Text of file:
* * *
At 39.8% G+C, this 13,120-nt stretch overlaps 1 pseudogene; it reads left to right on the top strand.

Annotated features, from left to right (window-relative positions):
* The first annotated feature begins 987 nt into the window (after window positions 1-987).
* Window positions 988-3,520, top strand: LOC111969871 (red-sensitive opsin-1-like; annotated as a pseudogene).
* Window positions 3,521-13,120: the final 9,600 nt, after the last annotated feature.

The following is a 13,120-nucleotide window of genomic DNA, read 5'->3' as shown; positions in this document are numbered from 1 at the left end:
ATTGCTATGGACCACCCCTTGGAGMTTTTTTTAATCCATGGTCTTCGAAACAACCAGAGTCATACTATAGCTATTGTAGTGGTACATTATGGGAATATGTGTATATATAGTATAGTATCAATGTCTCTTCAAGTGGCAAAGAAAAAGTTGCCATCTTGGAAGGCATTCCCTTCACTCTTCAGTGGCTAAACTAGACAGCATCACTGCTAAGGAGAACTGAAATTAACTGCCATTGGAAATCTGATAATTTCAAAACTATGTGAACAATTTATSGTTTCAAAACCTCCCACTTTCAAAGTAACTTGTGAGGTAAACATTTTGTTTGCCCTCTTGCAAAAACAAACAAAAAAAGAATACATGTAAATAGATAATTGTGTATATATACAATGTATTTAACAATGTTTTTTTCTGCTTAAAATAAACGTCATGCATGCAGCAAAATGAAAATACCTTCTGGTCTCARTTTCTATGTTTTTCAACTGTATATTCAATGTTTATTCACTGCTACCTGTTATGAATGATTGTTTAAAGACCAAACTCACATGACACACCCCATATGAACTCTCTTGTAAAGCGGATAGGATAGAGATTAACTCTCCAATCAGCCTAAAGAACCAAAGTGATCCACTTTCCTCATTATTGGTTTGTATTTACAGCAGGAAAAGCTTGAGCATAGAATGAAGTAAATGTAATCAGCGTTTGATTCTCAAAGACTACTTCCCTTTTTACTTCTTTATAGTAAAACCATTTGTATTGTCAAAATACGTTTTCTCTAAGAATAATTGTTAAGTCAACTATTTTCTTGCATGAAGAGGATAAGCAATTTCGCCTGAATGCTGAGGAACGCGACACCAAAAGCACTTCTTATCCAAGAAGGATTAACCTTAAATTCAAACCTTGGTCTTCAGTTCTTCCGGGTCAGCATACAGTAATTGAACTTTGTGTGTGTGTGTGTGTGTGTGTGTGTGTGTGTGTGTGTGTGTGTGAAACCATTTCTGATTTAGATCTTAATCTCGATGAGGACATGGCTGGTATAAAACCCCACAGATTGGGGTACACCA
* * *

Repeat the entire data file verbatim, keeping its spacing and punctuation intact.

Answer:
At 39.8% G+C, this 13,120-nt stretch overlaps 1 pseudogene; it reads left to right on the top strand.

Annotated features, from left to right (window-relative positions):
* The first annotated feature begins 987 nt into the window (after window positions 1-987).
* Window positions 988-3,520, top strand: LOC111969871 (red-sensitive opsin-1-like; annotated as a pseudogene).
* Window positions 3,521-13,120: the final 9,600 nt, after the last annotated feature.

The following is a 13,120-nucleotide window of genomic DNA, read 5'->3' as shown; positions in this document are numbered from 1 at the left end:
ATTGCTATGGACCACCCCTTGGAGMTTTTTTTAATCCATGGTCTTCGAAACAACCAGAGTCATACTATAGCTATTGTAGTGGTACATTATGGGAATATGTGTATATATAGTATAGTATCAATGTCTCTTCAAGTGGCAAAGAAAAAGTTGCCATCTTGGAAGGCATTCCCTTCACTCTTCAGTGGCTAAACTAGACAGCATCACTGCTAAGGAGAACTGAAATTAACTGCCATTGGAAATCTGATAATTTCAAAACTATGTGAACAATTTATSGTTTCAAAACCTCCCACTTTCAAAGTAACTTGTGAGGTAAACATTTTGTTTGCCCTCTTGCAAAAACAAACAAAAAAAGAATACATGTAAATAGATAATTGTGTATATATACAATGTATTTAACAATGTTTTTTTCTGCTTAAAATAAACGTCATGCATGCAGCAAAATGAAAATACCTTCTGGTCTCARTTTCTATGTTTTTCAACTGTATATTCAATGTTTATTCACTGCTACCTGTTATGAATGATTGTTTAAAGACCAAACTCACATGACACACCCCATATGAACTCTCTTGTAAAGCGGATAGGATAGAGATTAACTCTCCAATCAGCCTAAAGAACCAAAGTGATCCACTTTCCTCATTATTGGTTTGTATTTACAGCAGGAAAAGCTTGAGCATAGAATGAAGTAAATGTAATCAGCGTTTGATTCTCAAAGACTACTTCCCTTTTTACTTCTTTATAGTAAAACCATTTGTATTGTCAAAATACGTTTTCTCTAAGAATAATTGTTAAGTCAACTATTTTCTTGCATGAAGAGGATAAGCAATTTCGCCTGAATGCTGAGGAACGCGACACCAAAAGCACTTCTTATCCAAGAAGGATTAACCTTAAATTCAAACCTTGGTCTTCAGTTCTTCCGGGTCAGCATACAGTAATTGAACTTTGTGTGTGTGTGTGTGTGTGTGTGTGTGTGTGTGTGTGTGTGTGTGAAACCATTTCTGATTTAGATCTTAATCTCGATGAGGACATGGCTGGTATAAAACCCCACAGATTGGGGTACACCA